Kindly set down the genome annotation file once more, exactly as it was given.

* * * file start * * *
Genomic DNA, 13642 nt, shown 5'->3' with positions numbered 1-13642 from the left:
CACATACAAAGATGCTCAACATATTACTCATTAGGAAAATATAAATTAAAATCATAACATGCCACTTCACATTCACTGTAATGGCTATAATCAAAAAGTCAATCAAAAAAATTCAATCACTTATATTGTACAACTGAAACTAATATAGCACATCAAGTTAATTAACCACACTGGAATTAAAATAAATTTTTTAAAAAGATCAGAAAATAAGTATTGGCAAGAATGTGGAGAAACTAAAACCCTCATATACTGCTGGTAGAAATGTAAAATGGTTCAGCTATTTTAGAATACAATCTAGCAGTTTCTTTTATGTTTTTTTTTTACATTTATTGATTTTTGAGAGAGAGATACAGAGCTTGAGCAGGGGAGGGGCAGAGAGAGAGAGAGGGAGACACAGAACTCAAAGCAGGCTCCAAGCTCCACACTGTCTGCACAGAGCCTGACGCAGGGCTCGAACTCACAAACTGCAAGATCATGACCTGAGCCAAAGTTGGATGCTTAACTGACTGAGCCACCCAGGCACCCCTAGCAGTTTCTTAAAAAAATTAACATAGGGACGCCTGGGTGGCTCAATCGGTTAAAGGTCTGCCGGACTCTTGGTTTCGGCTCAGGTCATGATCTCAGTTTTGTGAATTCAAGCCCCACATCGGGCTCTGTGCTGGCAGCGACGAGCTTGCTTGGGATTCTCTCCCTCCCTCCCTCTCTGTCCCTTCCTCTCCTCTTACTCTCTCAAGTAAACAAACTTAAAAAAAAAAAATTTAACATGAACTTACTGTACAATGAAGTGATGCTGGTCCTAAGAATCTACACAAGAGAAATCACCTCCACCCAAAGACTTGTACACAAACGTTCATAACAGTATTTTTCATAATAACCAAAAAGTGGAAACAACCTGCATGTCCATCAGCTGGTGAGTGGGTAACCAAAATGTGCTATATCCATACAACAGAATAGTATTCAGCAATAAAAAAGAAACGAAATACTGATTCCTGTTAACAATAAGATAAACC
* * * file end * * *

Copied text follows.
Genomic DNA, 13642 nt, shown 5'->3' with positions numbered 1-13642 from the left:
CACATACAAAGATGCTCAACATATTACTCATTAGGAAAATATAAATTAAAATCATAACATGCCACTTCACATTCACTGTAATGGCTATAATCAAAAAGTCAATCAAAAAAATTCAATCACTTATATTGTACAACTGAAACTAATATAGCACATCAAGTTAATTAACCACACTGGAATTAAAATAAATTTTTTAAAAAGATCAGAAAATAAGTATTGGCAAGAATGTGGAGAAACTAAAACCCTCATATACTGCTGGTAGAAATGTAAAATGGTTCAGCTATTTTAGAATACAATCTAGCAGTTTCTTTTATGTTTTTTTTTTACATTTATTGATTTTTGAGAGAGAGATACAGAGCTTGAGCAGGGGAGGGGCAGAGAGAGAGAGAGGGAGACACAGAACTCAAAGCAGGCTCCAAGCTCCACACTGTCTGCACAGAGCCTGACGCAGGGCTCGAACTCACAAACTGCAAGATCATGACCTGAGCCAAAGTTGGATGCTTAACTGACTGAGCCACCCAGGCACCCCTAGCAGTTTCTTAAAAAAATTAACATAGGGACGCCTGGGTGGCTCAATCGGTTAAAGGTCTGCCGGACTCTTGGTTTCGGCTCAGGTCATGATCTCAGTTTTGTGAATTCAAGCCCCACATCGGGCTCTGTGCTGGCAGCGACGAGCTTGCTTGGGATTCTCTCCCTCCCTCCCTCTCTGTCCCTTCCTCTCCTCTTACTCTCTCAAGTAAACAAACTTAAAAAAAAAAAATTTAACATGAACTTACTGTACAATGAAGTGATGCTGGTCCTAAGAATCTACACAAGAGAAATCACCTCCACCCAAAGACTTGTACACAAACGTTCATAACAGTATTTTTCATAATAACCAAAAAGTGGAAACAACCTGCATGTCCATCAGCTGGTGAGTGGGTAACCAAAATGTGCTATATCCATACAACAGAATAGTATTCAGCAATAAAAAAGAAACGAAATACTGATTCCTGTTAACAATAAGATAAACC